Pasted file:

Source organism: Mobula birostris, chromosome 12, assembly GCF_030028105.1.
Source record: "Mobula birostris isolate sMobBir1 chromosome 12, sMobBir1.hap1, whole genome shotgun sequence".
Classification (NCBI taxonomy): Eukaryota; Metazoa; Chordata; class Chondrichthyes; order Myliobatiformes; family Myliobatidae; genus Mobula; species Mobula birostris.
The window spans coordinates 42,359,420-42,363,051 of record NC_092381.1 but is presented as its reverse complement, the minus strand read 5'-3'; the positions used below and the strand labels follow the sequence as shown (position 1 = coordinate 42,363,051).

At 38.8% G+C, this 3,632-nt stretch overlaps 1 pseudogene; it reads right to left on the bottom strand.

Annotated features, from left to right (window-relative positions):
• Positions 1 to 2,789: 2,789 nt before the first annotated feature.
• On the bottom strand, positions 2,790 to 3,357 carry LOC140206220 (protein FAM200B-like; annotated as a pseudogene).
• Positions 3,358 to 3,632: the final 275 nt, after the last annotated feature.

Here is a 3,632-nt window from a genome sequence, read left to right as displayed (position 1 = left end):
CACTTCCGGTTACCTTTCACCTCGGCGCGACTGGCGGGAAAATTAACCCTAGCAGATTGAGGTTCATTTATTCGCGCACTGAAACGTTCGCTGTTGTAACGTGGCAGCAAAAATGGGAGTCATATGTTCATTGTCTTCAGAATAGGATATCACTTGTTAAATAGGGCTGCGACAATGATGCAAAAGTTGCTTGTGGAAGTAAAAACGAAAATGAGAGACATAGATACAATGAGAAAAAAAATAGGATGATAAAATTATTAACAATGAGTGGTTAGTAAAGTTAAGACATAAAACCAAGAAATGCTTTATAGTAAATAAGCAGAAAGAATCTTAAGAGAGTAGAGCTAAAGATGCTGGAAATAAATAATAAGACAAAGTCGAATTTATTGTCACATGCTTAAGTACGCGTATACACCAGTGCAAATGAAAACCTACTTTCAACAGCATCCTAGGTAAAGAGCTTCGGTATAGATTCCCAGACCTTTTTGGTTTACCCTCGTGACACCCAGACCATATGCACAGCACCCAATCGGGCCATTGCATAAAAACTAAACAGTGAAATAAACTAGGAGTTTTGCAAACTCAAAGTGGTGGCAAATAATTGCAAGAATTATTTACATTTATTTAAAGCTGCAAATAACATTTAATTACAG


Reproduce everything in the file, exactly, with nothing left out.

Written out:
Source organism: Mobula birostris, chromosome 12, assembly GCF_030028105.1.
Source record: "Mobula birostris isolate sMobBir1 chromosome 12, sMobBir1.hap1, whole genome shotgun sequence".
Classification (NCBI taxonomy): Eukaryota; Metazoa; Chordata; class Chondrichthyes; order Myliobatiformes; family Myliobatidae; genus Mobula; species Mobula birostris.
The window spans coordinates 42,359,420-42,363,051 of record NC_092381.1 but is presented as its reverse complement, the minus strand read 5'-3'; the positions used below and the strand labels follow the sequence as shown (position 1 = coordinate 42,363,051).

At 38.8% G+C, this 3,632-nt stretch overlaps 1 pseudogene; it reads right to left on the bottom strand.

Annotated features, from left to right (window-relative positions):
• Positions 1 to 2,789: 2,789 nt before the first annotated feature.
• On the bottom strand, positions 2,790 to 3,357 carry LOC140206220 (protein FAM200B-like; annotated as a pseudogene).
• Positions 3,358 to 3,632: the final 275 nt, after the last annotated feature.

Here is a 3,632-nt window from a genome sequence, read left to right as displayed (position 1 = left end):
CACTTCCGGTTACCTTTCACCTCGGCGCGACTGGCGGGAAAATTAACCCTAGCAGATTGAGGTTCATTTATTCGCGCACTGAAACGTTCGCTGTTGTAACGTGGCAGCAAAAATGGGAGTCATATGTTCATTGTCTTCAGAATAGGATATCACTTGTTAAATAGGGCTGCGACAATGATGCAAAAGTTGCTTGTGGAAGTAAAAACGAAAATGAGAGACATAGATACAATGAGAAAAAAAATAGGATGATAAAATTATTAACAATGAGTGGTTAGTAAAGTTAAGACATAAAACCAAGAAATGCTTTATAGTAAATAAGCAGAAAGAATCTTAAGAGAGTAGAGCTAAAGATGCTGGAAATAAATAATAAGACAAAGTCGAATTTATTGTCACATGCTTAAGTACGCGTATACACCAGTGCAAATGAAAACCTACTTTCAACAGCATCCTAGGTAAAGAGCTTCGGTATAGATTCCCAGACCTTTTTGGTTTACCCTCGTGACACCCAGACCATATGCACAGCACCCAATCGGGCCATTGCATAAAAACTAAACAGTGAAATAAACTAGGAGTTTTGCAAACTCAAAGTGGTGGCAAATAATTGCAAGAATTATTTACATTTATTTAAAGCTGCAAATAACATTTAATTACAG